Progress, Not Perfection

There is no continuum in success. It’s an ongoing process. -Nick Saban

When he was 7 years old, Yo-Yo Ma performed for two US presidents. As he is now turning 60, with 18 Grammy Awards, he practices not because he has to, but because of a continual strive for perfection. In a recent interview, Ma says, “Mark Salzman wrote this wonderful book about a cellist (The Soloist) seeking perfection. Of course you cannot achieve perfection and you kind of get paralyzed, so you have to find equilibrium between the possible- what’s realistic and what is ideal.”

Ma enjoys practicing more and more, as it becomes an opportunity to fine tune his skills. He talks about the process of practice as ‘going toward something bigger than the notes and yourself’. In time, his pursuit for perfection has become more about developing new skills, than any specific goal. Said another way, his effort is about progress, not perfection.

It’s human nature to be average and accept the status quo. It is much harder to push yourself to be better every day. But, pushing yourself without a clear goal or focus areas of skill, just creates anxiety.

In the book AstroBall, Ben Reiter talks about how the Houston Astros baseball team turned qualitative scouting reports of baseball players, into quantitative scores. This turned opinion into data, which was helpful, because data is something that can be acted on.

I have been thinking about this in the context of the business world. Many people that I talk to, express a desire to grow in their careers and improve their skills. But, I realized that there is no quantitative way to measure the skills of an executive (it’s somewhat easier to measure the impact of a software engineer or sales executive). Taking a page from the Houston Astros, I wondered if I could create a framework that would enable executives to assess their skills, turning opinion into data. Here are the attributes that I developed:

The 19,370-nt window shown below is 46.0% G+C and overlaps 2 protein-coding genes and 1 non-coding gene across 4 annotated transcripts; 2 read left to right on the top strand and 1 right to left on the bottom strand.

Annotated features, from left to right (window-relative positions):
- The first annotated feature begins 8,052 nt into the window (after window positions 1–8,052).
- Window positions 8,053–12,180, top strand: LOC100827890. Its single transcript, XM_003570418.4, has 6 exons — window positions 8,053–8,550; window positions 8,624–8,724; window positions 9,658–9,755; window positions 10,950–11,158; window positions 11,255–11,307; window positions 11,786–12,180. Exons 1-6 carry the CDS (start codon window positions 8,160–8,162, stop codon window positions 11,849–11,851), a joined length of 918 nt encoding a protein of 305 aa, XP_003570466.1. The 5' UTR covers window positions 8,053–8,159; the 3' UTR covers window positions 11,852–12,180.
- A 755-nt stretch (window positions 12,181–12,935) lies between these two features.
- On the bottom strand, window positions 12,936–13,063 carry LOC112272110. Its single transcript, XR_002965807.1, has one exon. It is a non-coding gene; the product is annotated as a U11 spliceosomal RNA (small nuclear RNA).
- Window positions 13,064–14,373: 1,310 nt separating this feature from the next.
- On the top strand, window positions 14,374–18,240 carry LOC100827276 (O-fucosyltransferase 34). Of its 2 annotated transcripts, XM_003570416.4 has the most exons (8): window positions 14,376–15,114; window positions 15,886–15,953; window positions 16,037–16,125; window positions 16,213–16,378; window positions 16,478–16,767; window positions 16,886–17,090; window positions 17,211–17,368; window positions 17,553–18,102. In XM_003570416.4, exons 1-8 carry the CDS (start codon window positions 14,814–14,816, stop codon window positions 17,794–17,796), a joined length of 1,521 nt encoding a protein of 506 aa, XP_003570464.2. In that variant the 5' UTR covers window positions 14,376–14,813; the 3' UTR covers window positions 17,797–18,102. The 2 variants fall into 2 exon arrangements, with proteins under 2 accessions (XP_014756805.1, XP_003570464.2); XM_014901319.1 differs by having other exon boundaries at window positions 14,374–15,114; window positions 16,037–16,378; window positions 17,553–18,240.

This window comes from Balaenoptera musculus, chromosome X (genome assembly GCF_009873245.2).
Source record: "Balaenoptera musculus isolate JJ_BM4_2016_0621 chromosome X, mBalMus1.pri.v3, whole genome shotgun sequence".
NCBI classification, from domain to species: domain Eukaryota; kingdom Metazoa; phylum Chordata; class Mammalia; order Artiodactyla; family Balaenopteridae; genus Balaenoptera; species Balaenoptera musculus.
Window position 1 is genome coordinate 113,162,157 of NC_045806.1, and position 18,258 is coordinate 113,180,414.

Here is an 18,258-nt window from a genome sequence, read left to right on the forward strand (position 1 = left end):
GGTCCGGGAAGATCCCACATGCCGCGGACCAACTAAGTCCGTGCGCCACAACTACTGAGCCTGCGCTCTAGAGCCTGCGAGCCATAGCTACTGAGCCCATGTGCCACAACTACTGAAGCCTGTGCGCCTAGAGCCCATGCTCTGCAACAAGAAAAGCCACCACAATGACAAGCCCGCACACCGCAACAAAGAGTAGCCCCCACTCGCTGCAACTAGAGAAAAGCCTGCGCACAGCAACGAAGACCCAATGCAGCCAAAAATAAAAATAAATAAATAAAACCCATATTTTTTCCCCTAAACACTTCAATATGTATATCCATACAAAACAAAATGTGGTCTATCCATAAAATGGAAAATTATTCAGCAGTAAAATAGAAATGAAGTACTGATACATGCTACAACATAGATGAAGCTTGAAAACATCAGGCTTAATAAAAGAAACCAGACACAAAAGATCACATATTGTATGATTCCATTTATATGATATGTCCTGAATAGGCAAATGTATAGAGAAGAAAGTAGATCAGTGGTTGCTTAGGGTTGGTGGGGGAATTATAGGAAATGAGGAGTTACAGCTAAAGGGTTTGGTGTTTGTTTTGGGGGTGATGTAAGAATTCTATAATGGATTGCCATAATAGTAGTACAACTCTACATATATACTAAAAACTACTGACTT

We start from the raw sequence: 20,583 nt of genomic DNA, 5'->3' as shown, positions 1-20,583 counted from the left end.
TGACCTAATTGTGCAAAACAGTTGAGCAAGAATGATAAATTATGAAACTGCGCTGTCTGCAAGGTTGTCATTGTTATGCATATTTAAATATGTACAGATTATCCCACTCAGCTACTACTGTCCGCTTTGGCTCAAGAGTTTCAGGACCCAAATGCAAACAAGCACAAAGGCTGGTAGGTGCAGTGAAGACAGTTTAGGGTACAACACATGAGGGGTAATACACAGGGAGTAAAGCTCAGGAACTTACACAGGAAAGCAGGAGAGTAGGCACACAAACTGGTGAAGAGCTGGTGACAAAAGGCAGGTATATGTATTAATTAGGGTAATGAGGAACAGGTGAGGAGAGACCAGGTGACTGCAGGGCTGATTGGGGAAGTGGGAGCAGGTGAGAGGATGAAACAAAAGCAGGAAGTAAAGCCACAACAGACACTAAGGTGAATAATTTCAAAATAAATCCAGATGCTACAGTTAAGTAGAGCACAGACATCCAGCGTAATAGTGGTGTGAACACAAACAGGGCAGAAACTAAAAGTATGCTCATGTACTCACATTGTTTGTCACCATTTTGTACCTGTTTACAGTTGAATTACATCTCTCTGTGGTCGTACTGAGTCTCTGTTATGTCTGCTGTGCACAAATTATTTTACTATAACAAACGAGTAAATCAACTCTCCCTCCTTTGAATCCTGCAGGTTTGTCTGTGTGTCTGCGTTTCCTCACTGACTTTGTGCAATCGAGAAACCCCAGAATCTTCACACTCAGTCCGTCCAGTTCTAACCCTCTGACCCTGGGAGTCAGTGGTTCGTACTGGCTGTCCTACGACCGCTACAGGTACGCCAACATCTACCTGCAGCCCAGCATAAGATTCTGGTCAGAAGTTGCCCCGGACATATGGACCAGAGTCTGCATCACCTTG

For each of the 10 categories, I recommend that you rate yourself on a scale of 1–10. I’ve defined what 1, 5, and 10 mean below, but you can score anywhere in between 1–10.

I don’t know anyone who scores 100. Depending on your objectives, a score of 70–90 seems to be a reasonable goal. There are 2 ways to get there: a) be a 7–9 in every category or b) be a 10 in a few categories and a 5 in others. Either approach is acceptable. After all, this is about progress, not perfection.



Author of ‘The AI Ladder’, ‘The End of Tech Companies’ & ‘Big Data Revolution’

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Rob Thomas

Author of ‘The AI Ladder’, ‘The End of Tech Companies’ & ‘Big Data Revolution’